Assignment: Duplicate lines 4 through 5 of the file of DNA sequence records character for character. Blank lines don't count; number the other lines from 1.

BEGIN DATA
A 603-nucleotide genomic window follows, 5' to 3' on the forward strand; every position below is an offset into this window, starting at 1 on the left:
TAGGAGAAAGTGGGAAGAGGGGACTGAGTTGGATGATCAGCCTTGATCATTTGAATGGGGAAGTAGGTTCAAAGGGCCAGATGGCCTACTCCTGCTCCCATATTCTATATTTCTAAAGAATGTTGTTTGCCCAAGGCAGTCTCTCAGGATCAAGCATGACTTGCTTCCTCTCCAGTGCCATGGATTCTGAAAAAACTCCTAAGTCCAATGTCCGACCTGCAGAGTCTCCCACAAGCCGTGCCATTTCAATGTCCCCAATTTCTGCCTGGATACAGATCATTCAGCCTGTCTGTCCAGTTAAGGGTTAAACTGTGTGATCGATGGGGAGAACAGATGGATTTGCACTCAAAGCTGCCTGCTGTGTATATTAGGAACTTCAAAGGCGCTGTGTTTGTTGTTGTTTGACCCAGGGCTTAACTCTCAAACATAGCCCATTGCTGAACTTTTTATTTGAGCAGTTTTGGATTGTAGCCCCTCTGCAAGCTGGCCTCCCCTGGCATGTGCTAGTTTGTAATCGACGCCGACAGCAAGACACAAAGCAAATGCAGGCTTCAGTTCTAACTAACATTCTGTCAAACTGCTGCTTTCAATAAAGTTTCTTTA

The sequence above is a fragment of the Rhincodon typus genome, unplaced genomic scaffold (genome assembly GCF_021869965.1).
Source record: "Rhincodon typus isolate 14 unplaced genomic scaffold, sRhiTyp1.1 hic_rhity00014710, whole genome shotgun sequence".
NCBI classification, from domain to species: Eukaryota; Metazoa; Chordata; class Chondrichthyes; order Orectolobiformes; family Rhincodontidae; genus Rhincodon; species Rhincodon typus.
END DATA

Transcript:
Source record: "Rhincodon typus isolate 14 unplaced genomic scaffold, sRhiTyp1.1 hic_rhity00014710, whole genome shotgun sequence".
NCBI classification, from domain to species: Eukaryota; Metazoa; Chordata; class Chondrichthyes; order Orectolobiformes; family Rhincodontidae; genus Rhincodon; species Rhincodon typus.